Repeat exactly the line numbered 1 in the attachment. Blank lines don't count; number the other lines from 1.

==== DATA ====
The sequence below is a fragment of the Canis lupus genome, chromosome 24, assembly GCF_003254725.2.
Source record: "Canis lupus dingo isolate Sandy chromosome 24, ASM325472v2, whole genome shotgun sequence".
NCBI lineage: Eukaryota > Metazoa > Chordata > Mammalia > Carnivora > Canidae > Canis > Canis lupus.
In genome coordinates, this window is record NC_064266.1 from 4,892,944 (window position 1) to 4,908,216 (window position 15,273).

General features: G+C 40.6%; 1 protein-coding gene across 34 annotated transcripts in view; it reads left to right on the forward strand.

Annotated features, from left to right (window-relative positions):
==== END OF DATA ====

The sequence below is a fragment of the Canis lupus genome, chromosome 24, assembly GCF_003254725.2.